The short-term functional outcomes, urodynamic parameters, and improvement of quality of life of patients after procedures using transobturator routes and retropubic routes were also evaluated in 88 women by Darai et al . These authors concluded that retropubic routes and transobturator routes for the treatment of female SUI have equally high cure rates and equally high improvement of quality of life, but due to much lower rate of complications, the transobturator route appears to be the better option. Very similar results were published previously by Fisher et al , who compared their data on the first TVT and TVT-O procedures, except that patients were limited to those with SUI due to urethral hypermobility and/or due to intrinsic sphincter deficiency not showing signs of vaginal prolapse. They found that the transobturator approach seemed to be preferable in terms of efficacy and safety. Our own experiences, like reports in other literature, show that the transobturator access route is equally safe and does not require intraoperative cystoscopic control. The clinical results appear to be equivalent, in terms of recovery, to the rates obtained with classical retropubic TVT. Recently similar findings were published by Araco et al, who compared clinical efficacy of TVT versus TVT-O stratified against severity of SUI symptoms and the urodynamic evaluation (McGuire classification) . After a 1-yr follow-up, they concluded that grade 2 SUI should be treated with TVT (efficacy 100%) because the efficacy of TVT-O was only 66%. Schierlitz et al also found that retropubic TVT to be a more effective operation than the transobturator tape sling operation in women with SUI and ISD . In recently published data, the long-term (5-yr) TVT success rate did not depend on predictive factors at multivariate analysis; however, high body mass index, low abdominal leak-point pressure, and high-grade incontinence impaired the cure rate .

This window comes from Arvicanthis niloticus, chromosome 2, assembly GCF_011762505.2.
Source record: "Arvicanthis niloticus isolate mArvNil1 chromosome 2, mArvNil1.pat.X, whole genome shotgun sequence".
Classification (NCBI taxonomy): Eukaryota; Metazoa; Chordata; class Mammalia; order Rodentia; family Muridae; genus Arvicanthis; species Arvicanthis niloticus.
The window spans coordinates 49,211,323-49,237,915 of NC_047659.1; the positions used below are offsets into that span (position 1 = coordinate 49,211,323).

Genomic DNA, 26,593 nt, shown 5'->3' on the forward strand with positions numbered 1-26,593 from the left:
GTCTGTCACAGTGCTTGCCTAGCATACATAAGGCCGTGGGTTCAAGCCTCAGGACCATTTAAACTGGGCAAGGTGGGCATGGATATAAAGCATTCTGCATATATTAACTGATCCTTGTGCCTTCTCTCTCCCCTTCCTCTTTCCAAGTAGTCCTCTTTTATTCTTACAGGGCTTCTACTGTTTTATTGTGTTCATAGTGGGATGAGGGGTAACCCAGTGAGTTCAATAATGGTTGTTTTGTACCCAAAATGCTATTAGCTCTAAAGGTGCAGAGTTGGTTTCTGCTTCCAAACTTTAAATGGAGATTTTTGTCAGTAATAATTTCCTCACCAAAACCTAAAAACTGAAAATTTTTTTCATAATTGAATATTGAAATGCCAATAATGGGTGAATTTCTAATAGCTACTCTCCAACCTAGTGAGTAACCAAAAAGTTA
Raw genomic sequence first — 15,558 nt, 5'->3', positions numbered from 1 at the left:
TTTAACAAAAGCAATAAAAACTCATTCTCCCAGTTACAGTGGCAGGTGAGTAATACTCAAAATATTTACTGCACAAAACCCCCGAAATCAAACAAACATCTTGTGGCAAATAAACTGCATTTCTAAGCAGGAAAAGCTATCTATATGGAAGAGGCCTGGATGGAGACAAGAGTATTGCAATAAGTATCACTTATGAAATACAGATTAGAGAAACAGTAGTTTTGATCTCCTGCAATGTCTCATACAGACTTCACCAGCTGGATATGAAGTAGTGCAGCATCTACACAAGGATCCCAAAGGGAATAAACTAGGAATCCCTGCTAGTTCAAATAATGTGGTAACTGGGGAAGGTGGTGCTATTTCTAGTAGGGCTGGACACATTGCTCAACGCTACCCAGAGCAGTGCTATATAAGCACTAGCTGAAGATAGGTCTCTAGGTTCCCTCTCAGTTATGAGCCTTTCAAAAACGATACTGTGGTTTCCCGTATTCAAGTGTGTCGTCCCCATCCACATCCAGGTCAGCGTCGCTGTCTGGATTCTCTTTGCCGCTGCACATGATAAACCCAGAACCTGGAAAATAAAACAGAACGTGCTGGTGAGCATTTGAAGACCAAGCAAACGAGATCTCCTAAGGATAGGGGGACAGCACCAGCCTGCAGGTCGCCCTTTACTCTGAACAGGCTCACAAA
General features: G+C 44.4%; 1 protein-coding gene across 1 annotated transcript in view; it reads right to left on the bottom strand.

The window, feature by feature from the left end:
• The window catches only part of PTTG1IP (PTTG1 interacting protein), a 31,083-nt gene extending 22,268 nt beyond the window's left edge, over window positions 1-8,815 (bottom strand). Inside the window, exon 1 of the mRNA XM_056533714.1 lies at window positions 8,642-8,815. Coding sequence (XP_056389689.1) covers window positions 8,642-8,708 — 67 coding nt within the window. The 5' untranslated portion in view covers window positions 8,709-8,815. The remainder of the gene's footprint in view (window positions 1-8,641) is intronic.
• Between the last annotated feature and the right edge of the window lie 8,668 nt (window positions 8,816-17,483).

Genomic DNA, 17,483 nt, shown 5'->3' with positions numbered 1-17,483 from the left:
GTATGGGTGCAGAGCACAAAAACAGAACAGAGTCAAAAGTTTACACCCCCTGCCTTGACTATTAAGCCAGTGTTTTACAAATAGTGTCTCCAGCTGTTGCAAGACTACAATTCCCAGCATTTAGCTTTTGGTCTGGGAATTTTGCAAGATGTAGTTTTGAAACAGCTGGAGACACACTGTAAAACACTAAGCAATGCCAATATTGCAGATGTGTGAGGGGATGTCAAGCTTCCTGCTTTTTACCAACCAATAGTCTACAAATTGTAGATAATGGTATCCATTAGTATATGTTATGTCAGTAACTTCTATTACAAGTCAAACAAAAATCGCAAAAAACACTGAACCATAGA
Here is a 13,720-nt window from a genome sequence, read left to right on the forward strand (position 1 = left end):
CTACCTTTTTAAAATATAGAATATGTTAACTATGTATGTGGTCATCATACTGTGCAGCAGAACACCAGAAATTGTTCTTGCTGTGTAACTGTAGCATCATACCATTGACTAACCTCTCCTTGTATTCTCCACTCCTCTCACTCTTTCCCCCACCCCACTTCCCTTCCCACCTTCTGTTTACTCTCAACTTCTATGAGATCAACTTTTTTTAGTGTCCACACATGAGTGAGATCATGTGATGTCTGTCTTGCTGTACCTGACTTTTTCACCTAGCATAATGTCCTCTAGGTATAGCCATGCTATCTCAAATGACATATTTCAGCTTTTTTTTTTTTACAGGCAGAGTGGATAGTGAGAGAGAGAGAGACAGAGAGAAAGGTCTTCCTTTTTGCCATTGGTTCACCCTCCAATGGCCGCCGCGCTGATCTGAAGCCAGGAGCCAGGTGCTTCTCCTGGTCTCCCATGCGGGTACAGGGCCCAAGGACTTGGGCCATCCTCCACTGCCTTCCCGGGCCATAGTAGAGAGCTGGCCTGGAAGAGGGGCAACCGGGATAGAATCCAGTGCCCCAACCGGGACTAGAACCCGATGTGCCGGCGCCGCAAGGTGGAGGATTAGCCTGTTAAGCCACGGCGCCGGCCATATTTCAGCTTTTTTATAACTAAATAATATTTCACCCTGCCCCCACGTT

Both analyzed techniques of SUI treatment IVS-02 (retropubic) and IVS-04 (transobturator) are equally clinically effective in an 18-mo follow-up. Transobturator sling technique (out–in) markedly reduces intraoperational complications such as bladder perforation and retropubic hematoma. Significantly shorter surgery time without need for routine cystoscopy, accompanied by equal clinical effectiveness, makes the transobturator route the method of choice in the treatment of SUI in females. ISD might be an indication for retropubic placement of a midurethral sling.
Author contributions: Konrad Futyma had full access to all the data in the study and takes responsibility for the integrity of the data and the accuracy of the data analysis.
Study concept and design: Rechberger.
Acquisition of data: Futyma, Jankiewicz.
Analysis and interpretation of data: Rechberger, Futyma, Jankiewicz.
Drafting of the manuscript: Rechberger.
Critical revision of the manuscript for important intellectual content: Skorupski, Adamiak.
Statistical analysis: Futyma, Jankiewicz.
Obtaining funding: Rechberger.
Administrative, technical, or material support: Rechberger.
Other (specify): None.
Financial disclosures: I certify that all conflicts of interest, including specific financial interests and relationships and affiliations relevant to the subject matter or materials discussed in the manuscript (eg, employment/affiliation, grants or funding, consultancies, honoraria, stock ownership or options, expert testimony, royalties, or patents filed, received, or pending), are the following: None.
Funding/Support and role of the sponsor: This study was supported by KBN (Komitet Badań Naukowych) grant no. N407 309433.
Acknowledgment statement: The authors acknowledge Medical University of Lublin for administrative support.
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Department of Gynecology, Medical University of Lublin, Lublin, Poland
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© 2009 European Association of Urology, Published by Elsevier B.V.